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SoftPhone Project Summary

Our Confidentiality Agreement prohibits the sharing of detailed project information

Business Objective

Reduce Average Speed to Answer (ASA), increase Customer Service Representive (CSR) effectiveness, and provide a common SoftPhone interface thus promoting the corporate drive to a Universal Call Center Agent.

Project Overview

Our client, a holding company of numerous Gas Local Distribution Companies with over $20 billion in assets and revenues in excess of $6.031 billion, was seeking to reduce their Average Speed to Answer (ASA) time while increasing Customer Service Representative (CSR) effectiveness and overall customer satisfaction. In previous technology projects and through corporate mergers and acquisitions, our client has four regional call centers with three different Integrated Voice Response (IVR) systems, three different Telephony implementations/switches, and two different Customer Information Systems (CIS).

Our project objective was to design and implement a common telephony application that accepts information processed by the IVR, messages the disparate CIS systems to provide context sensitive screen pops, and provide a common workflow/state management for the various Customer Service Representatives. To assist in this goal, the client evaluated several Computer Telephone Integration (CTI) frameworks and selected the Genesys CTI Framework.


First, a technology review of the Genesys Framework and development kit was conducted to address issues such as feasibility, scalability, and manageability. There were two main concerns. First, this would be the first JavaTM desktop application to be used by the over 400 Customer Service Representatives (CSR) in four different call centers. Also, the client's deployment standard was SMS. Secondly, the two CIS applications which were to provide the screen pops had different application architectures. One CIS application is a heavyweight Client/Server application running on Windows NT/4.0 while the other CIS system is a green-screen legacy mainframe application running within CICS.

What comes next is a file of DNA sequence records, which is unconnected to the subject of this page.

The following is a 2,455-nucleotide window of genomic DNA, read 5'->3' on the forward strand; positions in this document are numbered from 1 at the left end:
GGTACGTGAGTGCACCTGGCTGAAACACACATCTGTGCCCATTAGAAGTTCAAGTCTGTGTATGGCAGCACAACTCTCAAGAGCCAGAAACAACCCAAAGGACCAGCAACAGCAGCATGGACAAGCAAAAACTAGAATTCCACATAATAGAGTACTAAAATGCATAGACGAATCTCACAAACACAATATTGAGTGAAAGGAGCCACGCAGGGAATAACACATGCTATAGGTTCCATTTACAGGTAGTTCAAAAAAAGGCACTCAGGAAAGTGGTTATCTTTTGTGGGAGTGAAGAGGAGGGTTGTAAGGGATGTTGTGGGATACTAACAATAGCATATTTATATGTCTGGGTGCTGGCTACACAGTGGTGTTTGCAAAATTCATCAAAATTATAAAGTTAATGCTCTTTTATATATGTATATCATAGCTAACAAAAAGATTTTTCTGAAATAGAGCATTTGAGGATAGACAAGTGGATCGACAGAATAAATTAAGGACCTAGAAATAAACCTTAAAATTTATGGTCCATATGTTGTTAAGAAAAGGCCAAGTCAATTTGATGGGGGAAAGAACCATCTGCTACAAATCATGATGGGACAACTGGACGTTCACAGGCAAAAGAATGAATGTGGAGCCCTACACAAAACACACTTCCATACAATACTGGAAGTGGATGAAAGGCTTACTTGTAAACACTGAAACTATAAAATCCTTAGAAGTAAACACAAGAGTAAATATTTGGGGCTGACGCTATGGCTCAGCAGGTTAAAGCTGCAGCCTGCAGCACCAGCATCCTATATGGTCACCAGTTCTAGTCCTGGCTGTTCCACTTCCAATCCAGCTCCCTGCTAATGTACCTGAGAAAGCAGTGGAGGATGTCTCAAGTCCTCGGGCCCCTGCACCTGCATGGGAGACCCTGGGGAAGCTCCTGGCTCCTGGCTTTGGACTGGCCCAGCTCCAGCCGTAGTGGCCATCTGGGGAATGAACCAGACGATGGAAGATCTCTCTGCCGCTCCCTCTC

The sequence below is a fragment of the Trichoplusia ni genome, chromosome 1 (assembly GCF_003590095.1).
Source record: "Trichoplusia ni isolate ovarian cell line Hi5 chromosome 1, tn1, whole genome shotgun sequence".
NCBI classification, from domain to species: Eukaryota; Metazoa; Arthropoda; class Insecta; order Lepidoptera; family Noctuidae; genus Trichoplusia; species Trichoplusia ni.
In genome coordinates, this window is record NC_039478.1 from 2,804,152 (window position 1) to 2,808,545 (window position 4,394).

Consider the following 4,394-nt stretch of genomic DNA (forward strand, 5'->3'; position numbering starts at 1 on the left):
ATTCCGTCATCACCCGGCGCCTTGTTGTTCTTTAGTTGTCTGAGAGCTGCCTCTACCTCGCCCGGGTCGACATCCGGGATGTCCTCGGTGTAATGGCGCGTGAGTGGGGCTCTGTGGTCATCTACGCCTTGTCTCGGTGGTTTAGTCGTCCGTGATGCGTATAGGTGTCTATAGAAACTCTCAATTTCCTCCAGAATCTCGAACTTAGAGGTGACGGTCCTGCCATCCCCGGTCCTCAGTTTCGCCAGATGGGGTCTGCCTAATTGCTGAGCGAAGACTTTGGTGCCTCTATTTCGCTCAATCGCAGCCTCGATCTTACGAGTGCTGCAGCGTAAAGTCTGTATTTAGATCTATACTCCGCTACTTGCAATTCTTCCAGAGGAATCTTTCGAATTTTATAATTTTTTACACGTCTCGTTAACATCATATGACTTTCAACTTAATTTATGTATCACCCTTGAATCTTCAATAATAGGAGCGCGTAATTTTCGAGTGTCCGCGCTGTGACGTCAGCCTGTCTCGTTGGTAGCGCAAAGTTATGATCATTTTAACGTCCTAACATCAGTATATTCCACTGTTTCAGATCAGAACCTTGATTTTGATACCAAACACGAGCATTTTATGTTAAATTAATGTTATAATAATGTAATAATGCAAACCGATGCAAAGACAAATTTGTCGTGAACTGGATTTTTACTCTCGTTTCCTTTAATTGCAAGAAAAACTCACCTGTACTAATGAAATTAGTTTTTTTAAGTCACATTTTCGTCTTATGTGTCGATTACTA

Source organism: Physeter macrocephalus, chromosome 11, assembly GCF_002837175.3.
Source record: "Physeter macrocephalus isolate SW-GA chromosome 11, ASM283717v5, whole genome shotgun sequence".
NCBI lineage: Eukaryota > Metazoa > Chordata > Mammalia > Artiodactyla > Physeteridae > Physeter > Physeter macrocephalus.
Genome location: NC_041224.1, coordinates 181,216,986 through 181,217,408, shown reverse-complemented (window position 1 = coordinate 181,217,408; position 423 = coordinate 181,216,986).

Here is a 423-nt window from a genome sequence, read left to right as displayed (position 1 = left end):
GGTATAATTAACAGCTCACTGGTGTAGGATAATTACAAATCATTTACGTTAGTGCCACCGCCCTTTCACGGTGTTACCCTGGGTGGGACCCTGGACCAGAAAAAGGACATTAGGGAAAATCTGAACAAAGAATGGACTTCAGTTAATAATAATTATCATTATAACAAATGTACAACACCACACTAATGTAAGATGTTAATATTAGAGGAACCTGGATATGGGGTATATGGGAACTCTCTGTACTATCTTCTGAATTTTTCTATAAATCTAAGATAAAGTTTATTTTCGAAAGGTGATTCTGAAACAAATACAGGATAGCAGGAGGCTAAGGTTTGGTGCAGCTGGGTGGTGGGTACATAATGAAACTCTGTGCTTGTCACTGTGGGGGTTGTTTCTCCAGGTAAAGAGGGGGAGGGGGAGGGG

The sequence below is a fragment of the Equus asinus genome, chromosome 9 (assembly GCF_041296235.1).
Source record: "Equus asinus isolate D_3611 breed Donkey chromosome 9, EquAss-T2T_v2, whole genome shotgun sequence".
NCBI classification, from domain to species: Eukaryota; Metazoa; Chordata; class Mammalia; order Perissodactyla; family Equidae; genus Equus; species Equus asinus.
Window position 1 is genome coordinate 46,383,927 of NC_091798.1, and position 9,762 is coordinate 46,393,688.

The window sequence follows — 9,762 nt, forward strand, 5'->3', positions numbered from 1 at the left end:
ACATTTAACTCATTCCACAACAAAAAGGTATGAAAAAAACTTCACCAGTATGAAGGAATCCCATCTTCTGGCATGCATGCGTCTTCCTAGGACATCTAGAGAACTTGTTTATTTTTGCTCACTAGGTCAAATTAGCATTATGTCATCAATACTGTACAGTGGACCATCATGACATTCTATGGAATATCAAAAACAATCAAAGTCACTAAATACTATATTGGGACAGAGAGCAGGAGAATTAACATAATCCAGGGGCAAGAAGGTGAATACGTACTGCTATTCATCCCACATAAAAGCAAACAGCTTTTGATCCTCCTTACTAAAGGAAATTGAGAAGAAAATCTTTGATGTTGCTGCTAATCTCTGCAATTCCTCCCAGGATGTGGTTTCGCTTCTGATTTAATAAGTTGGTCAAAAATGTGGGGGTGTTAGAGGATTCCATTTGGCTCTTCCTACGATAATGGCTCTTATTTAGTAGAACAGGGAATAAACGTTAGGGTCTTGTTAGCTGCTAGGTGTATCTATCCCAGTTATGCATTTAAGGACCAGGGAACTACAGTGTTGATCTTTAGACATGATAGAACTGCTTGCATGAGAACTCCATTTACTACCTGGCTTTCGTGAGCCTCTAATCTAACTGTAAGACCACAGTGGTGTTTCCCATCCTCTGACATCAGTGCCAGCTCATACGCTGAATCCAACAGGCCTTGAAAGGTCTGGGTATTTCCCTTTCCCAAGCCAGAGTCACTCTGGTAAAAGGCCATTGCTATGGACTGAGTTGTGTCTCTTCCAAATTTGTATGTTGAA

Next, several user story board scenarios were created and reviewed with CSR specialists. From these story boards, and following such design patterns as Model-View-Controller, Worker Thread, Decorator and various other J2EE patterns, appropriate class and object interaction models were developed.

While negotiations lagged with the CTI vendor, several design, code, and test iterations were undertaken to stabilize the clients desired User Interface. The principle goal was to eliminate the CSRs use of the hard phone while streamlining the call flow. Subsequently, a CTI lab was established to provide a production simulation environment upon which to continue testing. Once the CTI lab was in place, additional iterations were undertaken, tested, and rolled out to the various call centers for additional integration testing with the various telephony networks.

As a tribute to JavaTM's portability, the application coding was started using a DELL Insprion running Windows 2000 Professional, and, do to a malfunctioning keyboard, was completed on an Apple PowerBook G4 running OSX, 10.2!

The application was successfully deployed within the call centers and has matured through several minor maintenance and enhancement releases.

Solutions Architecture

Technologies used to complete project objectives were:

  • JavaTM Version 1.3.1 Mac OSX 10.2
  • JavaTM Version 1.4.1 Windows NT, Windows 2000
  • JavaTM custom objects
  • Genesys CTI Framework 6.x
  • UML
  • Rational Rose
  • Argo UML
  • XML
  • CVS on Linux
  • Jakarta Ant, Velocity, DVSL
  • Tigris Scarab
  • MicroSoft SMS

by Mike Conneen